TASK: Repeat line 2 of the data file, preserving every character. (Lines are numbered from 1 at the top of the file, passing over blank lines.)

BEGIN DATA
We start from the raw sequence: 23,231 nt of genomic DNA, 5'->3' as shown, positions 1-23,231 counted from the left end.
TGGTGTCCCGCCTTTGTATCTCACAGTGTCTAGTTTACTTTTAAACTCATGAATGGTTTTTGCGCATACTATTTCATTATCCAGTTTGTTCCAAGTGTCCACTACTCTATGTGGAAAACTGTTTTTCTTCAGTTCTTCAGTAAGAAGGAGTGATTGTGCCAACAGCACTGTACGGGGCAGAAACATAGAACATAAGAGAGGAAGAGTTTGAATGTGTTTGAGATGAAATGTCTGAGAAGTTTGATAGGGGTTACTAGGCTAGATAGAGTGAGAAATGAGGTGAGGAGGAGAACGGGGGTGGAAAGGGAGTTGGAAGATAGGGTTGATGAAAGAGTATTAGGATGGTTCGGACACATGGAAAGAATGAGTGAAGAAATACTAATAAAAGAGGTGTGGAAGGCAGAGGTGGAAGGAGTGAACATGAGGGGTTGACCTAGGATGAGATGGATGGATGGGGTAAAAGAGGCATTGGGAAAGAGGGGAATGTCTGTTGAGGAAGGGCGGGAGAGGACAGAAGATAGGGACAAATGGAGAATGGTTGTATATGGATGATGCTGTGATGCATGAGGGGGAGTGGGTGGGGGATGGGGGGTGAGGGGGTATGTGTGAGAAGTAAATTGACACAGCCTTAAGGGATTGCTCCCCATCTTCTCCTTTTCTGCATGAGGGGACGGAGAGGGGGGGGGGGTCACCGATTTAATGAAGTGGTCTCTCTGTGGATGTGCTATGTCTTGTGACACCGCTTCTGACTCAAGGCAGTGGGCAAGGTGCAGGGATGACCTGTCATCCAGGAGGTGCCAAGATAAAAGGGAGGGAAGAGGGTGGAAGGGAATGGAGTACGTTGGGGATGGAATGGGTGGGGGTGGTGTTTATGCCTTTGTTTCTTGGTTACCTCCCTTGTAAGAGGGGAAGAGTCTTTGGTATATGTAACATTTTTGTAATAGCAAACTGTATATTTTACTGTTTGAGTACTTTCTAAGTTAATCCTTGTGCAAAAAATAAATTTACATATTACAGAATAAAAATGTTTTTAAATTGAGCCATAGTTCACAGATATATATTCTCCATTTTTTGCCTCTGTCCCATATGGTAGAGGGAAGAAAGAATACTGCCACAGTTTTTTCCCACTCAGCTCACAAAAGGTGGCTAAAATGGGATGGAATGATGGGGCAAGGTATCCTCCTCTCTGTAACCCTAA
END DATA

TGGTGTCCCGCCTTTGTATCTCACAGTGTCTAGTTTACTTTTAAACTCATGAATGGTTTTTGCGCATACTATTTCATTATCCAGTTTGTTCCAAGTGTCCACTACTCTATGTGGAAAACTGTTTTTCTTCAGTTCTTCAGTAAGAAGGAGTGATTGTGCCAACAGCACTGTACGGGGCAGAAACATAGAACATAAGAGAGGAAGAGTTTGAATGTGTTTGAGATGAAATGTCTGAGAAGTTTGATAGGGGTTACTAGGCTAGATAGAGTGAGAAATGAGGTGAGGAGGAGAACGGGGGTGGAAAGGGAGTTGGAAGATAGGGTTGATGAAAGAGTATTAGGATGGTTCGGACACATGGAAAGAATGAGTGAAGAAATACTAATAAAAGAGGTGTGGAAGGCAGAGGTGGAAGGAGTGAACATGAGGGGTTGACCTAGGATGAGATGGATGGATGGGGTAAAAGAGGCATTGGGAAAGAGGGGAATGTCTGTTGAGGAAGGGCGGGAGAGGACAGAAGATAGGGACAAATGGAGAATGGTTGTATATGGATGATGCTGTGATGCATGAGGGGGAGTGGGTGGGGGATGGGGGGTGAGGGGGTATGTGTGAGAAGTAAATTGACACAGCCTTAAGGGATTGCTCCCCATCTTCTCCTTTTCTGCATGAGGGGACGGAGAGGGGGGGGGGGTCACCGATTTAATGAAGTGGTCTCTCTGTGGATGTGCTATGTCTTGTGACACCGCTTCTGACTCAAGGCAGTGGGCAAGGTGCAGGGATGACCTGTCATCCAGGAGGTGCCAAGATAAAAGGGAGGGAAGAGGGTGGAAGGGAATGGAGTACGTTGGGGATGGAATGGGTGGGGGTGGTGTTTATGCCTTTGTTTCTTGGTTACCTCCCTTGTAAGAGGGGAAGAGTCTTTGGTATATGTAACATTTTTGTAATAGCAAACTGTATATTTTACTGTTTGAGTACTTTCTAAGTTAATCCTTGTGCAAAAAATAAATTTACATATTACAGAATAAAAATGTTTTTAAATTGAGCCATAGTTCACAGATATATATTCTCCATTTTTTGCCTCTGTCCCATATGGTAGAGGGAAGAAAGAATACTGCCACAGTTTTTTCCCACTCAGCTCACAAAAGGTGGCTAAAATGGGATGGAATGATGGGGCAAGGTATCCTCCTCTCTGTAACCCTAA